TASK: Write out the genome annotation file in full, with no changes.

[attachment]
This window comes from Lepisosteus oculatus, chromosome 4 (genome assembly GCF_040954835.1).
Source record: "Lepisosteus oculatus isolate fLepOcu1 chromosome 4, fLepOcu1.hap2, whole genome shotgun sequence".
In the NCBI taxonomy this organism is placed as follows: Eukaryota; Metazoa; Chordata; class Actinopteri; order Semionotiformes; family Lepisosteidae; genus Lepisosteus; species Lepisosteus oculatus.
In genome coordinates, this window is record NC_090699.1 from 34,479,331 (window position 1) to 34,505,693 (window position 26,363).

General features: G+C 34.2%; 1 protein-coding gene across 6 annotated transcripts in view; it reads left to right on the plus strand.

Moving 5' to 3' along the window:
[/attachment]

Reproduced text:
This window comes from Lepisosteus oculatus, chromosome 4 (genome assembly GCF_040954835.1).
Source record: "Lepisosteus oculatus isolate fLepOcu1 chromosome 4, fLepOcu1.hap2, whole genome shotgun sequence".
In the NCBI taxonomy this organism is placed as follows: Eukaryota; Metazoa; Chordata; class Actinopteri; order Semionotiformes; family Lepisosteidae; genus Lepisosteus; species Lepisosteus oculatus.
In genome coordinates, this window is record NC_090699.1 from 34,479,331 (window position 1) to 34,505,693 (window position 26,363).

General features: G+C 34.2%; 1 protein-coding gene across 6 annotated transcripts in view; it reads left to right on the plus strand.

Moving 5' to 3' along the window: